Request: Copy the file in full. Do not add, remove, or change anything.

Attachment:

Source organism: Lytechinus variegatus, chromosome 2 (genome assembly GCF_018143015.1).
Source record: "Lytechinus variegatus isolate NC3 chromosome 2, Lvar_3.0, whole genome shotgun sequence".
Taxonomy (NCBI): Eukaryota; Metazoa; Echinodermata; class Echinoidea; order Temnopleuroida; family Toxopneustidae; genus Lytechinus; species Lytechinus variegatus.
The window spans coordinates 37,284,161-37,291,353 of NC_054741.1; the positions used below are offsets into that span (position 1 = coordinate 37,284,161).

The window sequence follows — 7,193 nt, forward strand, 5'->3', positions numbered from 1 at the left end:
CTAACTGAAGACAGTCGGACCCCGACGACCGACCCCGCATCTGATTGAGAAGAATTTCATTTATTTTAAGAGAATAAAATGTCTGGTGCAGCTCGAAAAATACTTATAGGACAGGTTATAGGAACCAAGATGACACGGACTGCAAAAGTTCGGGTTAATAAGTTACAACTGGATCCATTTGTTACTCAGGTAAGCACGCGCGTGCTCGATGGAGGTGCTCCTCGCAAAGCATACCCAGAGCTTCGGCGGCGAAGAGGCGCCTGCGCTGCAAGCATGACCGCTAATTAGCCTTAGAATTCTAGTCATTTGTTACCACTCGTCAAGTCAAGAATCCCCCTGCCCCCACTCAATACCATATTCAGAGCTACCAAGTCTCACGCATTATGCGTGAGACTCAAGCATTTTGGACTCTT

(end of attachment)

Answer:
Source organism: Lytechinus variegatus, chromosome 2 (genome assembly GCF_018143015.1).
Source record: "Lytechinus variegatus isolate NC3 chromosome 2, Lvar_3.0, whole genome shotgun sequence".
Taxonomy (NCBI): Eukaryota; Metazoa; Echinodermata; class Echinoidea; order Temnopleuroida; family Toxopneustidae; genus Lytechinus; species Lytechinus variegatus.
The window spans coordinates 37,284,161-37,291,353 of NC_054741.1; the positions used below are offsets into that span (position 1 = coordinate 37,284,161).

The window sequence follows — 7,193 nt, forward strand, 5'->3', positions numbered from 1 at the left end:
CTAACTGAAGACAGTCGGACCCCGACGACCGACCCCGCATCTGATTGAGAAGAATTTCATTTATTTTAAGAGAATAAAATGTCTGGTGCAGCTCGAAAAATACTTATAGGACAGGTTATAGGAACCAAGATGACACGGACTGCAAAAGTTCGGGTTAATAAGTTACAACTGGATCCATTTGTTACTCAGGTAAGCACGCGCGTGCTCGATGGAGGTGCTCCTCGCAAAGCATACCCAGAGCTTCGGCGGCGAAGAGGCGCCTGCGCTGCAAGCATGACCGCTAATTAGCCTTAGAATTCTAGTCATTTGTTACCACTCGTCAAGTCAAGAATCCCCCTGCCCCCACTCAATACCATATTCAGAGCTACCAAGTCTCACGCATTATGCGTGAGACTCAAGCATTTTGGACTCTT